“The primary task for our Swedish Special Forces unit is to act as a rapid response force when something happens. Other tasks involve assisting, counselling and accompanying the Malian security forces”, Brigadier General Anders Löfberg, head of the Special Forces Command, says.
Mali is a jihadist hotspot
Mali is one of the world’s poorest countries, and in recent years, criminal activities such as human trafficking, illegal trade with arms and drugs have soared, as well as kidnappings and terrorist attacks. The country has become a hotspot for violence-inciting Islamist groups, i.a. groups with links to Daesh and al-Qaida.
“The people of Mali are plagued by criminal and Islamist terrorist groups. Special Forces units are a good resource to use in the fight against the terrorist groups, as they can be swiftly deployed to various parts of the country, thus preventing conflicts from escalating and terrorism from spreading”, Brigadier General Anders Löfberg continues.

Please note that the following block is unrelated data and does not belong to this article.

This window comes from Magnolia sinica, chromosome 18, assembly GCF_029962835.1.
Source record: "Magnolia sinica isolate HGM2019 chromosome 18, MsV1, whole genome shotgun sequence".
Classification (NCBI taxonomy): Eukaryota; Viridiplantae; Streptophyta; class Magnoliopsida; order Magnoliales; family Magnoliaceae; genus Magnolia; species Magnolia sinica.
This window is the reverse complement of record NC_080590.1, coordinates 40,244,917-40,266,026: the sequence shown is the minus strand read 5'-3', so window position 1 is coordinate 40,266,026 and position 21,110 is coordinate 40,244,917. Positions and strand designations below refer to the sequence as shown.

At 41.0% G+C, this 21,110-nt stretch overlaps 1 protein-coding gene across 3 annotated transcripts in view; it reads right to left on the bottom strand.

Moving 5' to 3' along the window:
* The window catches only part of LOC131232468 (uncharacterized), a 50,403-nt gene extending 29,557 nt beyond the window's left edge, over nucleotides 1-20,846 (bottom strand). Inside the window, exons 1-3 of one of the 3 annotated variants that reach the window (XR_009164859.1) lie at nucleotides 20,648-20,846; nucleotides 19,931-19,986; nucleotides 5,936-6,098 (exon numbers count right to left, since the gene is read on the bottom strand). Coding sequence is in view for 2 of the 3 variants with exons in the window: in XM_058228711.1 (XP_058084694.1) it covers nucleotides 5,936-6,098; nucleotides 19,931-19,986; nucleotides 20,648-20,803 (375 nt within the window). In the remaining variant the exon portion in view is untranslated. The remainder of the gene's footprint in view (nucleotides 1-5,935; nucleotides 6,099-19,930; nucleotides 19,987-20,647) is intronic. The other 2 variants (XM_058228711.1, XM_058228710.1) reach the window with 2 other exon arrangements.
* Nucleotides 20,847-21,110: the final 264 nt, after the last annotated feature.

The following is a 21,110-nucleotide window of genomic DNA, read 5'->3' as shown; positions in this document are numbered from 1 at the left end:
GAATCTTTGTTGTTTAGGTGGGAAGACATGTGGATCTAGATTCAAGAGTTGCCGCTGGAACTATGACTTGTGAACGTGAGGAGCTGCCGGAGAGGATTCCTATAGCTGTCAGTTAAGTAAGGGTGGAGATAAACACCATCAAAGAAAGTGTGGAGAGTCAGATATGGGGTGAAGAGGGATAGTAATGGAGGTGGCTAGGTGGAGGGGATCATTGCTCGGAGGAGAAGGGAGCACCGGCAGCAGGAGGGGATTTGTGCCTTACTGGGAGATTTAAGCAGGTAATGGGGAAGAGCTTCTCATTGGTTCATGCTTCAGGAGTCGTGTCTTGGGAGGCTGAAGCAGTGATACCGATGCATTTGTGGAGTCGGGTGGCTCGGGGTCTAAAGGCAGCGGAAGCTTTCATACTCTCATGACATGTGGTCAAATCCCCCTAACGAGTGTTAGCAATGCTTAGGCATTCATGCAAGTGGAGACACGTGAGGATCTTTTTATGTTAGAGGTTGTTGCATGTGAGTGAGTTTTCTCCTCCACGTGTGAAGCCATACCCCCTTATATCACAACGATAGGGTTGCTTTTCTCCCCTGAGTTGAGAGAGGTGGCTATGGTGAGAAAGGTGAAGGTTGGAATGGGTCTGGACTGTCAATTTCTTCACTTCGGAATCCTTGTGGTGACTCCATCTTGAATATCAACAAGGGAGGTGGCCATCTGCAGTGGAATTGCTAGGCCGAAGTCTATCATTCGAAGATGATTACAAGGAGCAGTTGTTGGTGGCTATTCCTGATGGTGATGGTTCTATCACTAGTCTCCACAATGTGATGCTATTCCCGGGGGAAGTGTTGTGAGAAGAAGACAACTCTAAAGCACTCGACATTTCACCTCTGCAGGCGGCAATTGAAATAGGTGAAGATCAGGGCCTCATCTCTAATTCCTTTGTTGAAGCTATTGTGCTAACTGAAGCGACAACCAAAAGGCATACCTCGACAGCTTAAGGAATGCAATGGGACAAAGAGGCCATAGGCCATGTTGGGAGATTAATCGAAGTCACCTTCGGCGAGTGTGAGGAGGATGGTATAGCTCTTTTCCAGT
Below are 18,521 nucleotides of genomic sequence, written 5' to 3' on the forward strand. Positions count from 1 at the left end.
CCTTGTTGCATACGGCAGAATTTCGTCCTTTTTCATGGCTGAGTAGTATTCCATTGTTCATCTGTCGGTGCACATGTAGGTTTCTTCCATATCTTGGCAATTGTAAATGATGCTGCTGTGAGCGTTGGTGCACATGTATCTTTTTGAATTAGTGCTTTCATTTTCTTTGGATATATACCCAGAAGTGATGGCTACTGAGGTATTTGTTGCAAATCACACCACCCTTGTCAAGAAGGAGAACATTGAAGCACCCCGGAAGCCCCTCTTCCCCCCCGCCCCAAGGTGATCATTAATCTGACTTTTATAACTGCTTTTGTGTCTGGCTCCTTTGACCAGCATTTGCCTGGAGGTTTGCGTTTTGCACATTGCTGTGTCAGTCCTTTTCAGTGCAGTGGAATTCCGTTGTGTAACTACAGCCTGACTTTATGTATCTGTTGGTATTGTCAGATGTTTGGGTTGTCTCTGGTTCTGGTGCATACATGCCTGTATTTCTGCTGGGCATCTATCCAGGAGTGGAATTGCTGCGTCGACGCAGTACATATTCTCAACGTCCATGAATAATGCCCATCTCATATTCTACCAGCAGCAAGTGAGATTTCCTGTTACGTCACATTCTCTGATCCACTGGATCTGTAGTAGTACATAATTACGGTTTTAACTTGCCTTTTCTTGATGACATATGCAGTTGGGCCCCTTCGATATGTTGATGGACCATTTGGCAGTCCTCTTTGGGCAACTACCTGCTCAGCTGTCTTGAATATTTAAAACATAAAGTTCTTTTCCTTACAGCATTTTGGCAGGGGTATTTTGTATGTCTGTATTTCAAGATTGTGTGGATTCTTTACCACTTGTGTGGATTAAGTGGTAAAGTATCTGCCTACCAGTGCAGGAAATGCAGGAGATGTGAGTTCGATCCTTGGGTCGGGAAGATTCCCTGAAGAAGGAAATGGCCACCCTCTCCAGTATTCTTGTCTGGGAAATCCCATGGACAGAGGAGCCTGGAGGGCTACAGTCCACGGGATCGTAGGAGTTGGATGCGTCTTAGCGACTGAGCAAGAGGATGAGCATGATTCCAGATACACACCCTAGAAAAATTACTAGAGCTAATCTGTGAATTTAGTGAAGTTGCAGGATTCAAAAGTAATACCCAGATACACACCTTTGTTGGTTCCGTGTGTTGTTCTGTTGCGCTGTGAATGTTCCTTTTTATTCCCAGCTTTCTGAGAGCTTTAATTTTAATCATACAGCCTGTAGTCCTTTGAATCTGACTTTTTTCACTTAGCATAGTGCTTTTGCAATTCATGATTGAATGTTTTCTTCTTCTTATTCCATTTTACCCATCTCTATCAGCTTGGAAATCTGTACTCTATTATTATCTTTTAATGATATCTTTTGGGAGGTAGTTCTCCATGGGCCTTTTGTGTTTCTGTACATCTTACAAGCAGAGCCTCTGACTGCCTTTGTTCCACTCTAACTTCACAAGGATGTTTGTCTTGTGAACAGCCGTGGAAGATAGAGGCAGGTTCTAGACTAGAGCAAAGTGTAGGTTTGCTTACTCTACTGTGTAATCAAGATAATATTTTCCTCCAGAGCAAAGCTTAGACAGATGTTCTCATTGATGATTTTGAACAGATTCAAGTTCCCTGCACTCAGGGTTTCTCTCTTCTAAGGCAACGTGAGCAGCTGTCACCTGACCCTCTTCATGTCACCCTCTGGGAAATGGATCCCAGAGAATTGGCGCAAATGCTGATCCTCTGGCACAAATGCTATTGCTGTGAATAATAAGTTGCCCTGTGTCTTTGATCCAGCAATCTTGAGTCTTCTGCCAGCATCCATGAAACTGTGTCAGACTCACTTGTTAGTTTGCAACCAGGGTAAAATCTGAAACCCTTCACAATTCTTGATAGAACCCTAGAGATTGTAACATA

Sweden's commitment in Mali is substantial
The Swedish commitment in Mali is large; Sweden has deployed 150 troops to Task Force Takuba as well as helicopters and transport aircraft. Sweden also contributes a 215-strong troop to the UN-led operation Minusma as well as eight troops to the EU force, EUTM Mali.
Along with contributions from France, Estonia and the Czech Republic, among others, the Swedish contribution is part of the long-term commitment to promote safety and security in Mali, with the aim of obtaining a sustainable and peaceful development in the country.
The Swedish troop in Task Force Takuba comprises a helicopter-borne rapid response force, deployed in Ménaka, in north-eastern Mali. A Swedish transport aircraft is based in Niamey in Niger.